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Pasasana or Noose Pose is an asana. The Noose pose, or Pasasana, is a twister. It challenges our faith in what the body can, and should, be able to do. The pose stretches and twists the upper body, and demands a stable foundation.


  1. Start by establishing a stable position with your feet. Stand in Tadasana with your feet together. Ground the feet and focus on having all the corners of the feet active. You can bring your weight from side to side to activate the feet and to find your central point.
  2. Bend your knees and come to a squat, bringing your buttocks to your heels. If your heels are not touching the ground, you can place a blanket under the heels to give you a boost of support and stability.
  3. Take your knees slightly towards the right, and with an exhale twist your torso towards the left. Your upper body stays touching the left thigh.
  4. Bring your right arm up, and place it on the outer side of the left shin.
  5. Turning your right palm towards the floor, wrap the arm around the shins.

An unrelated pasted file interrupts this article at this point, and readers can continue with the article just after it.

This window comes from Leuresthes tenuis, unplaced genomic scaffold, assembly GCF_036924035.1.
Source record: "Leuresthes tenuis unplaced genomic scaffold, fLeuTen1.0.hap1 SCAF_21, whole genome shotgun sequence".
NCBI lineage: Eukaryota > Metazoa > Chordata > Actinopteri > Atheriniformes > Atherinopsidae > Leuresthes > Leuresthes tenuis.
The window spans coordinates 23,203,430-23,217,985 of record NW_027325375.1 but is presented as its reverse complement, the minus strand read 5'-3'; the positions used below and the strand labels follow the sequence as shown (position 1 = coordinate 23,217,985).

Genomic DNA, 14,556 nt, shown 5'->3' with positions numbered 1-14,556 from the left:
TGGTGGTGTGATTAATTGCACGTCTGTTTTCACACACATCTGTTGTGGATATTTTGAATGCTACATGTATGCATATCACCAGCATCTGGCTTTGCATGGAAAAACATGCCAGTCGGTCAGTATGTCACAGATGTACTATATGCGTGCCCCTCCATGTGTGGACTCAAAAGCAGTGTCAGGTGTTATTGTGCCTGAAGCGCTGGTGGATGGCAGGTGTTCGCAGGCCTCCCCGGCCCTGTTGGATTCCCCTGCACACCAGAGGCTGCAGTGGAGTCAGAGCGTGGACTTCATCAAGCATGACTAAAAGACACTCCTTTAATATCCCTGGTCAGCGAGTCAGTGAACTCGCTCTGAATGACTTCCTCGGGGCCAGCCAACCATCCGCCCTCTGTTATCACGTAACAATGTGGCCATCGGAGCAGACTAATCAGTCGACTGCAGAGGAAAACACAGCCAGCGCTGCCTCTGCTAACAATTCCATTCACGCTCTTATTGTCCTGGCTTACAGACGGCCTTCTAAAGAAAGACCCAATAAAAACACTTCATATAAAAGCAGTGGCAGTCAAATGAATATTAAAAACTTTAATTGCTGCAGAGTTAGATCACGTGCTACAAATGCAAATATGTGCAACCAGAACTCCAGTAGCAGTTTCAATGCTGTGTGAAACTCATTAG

6. Take your left arm, and bring it around your back, taking a hold of the right hand.
  7. Twist your upper body further towards the left by using the right arm as support for your twist, turning your head towards the left.
  8. Bring your shoulder blades towards the spine.
  9. Stay for 3-4 breaths at first, and slowly release the twist with an exhale.[1]

Technique in pictures/animation


  • Pasasana stretches and strengthens your Vertebral column, groin, Ankles.
  • Your abdominal muscle gets stimulated by Pasasana and it improves your digestion.
  • Regular practice of Pasasana results to relieve the strain on your shoulders, neck, and back.
  • Noose Yoga Pose kicks out toxins from your body.
  • It makes your nervous system healthy and calms your mind, body, and soul.
  • Pasasana is the best exercise for opening up your chest, thighs, ankles, shoulders, and groin also.[2]

Related Asanas

Special requisites

These are a few points of caution you must keep in mind before you do this asana:

  • It is best to avoid a deep squat if you have a knee injury.
  • Do not practice this asana if you have a herniated disk or an injury in the lower back.

Initial practice notes

As a beginner, it might be hard for you to get the squatting and the hand movements right. So when you practice this asana the first time, sit on a chair and do it.[3]


External Links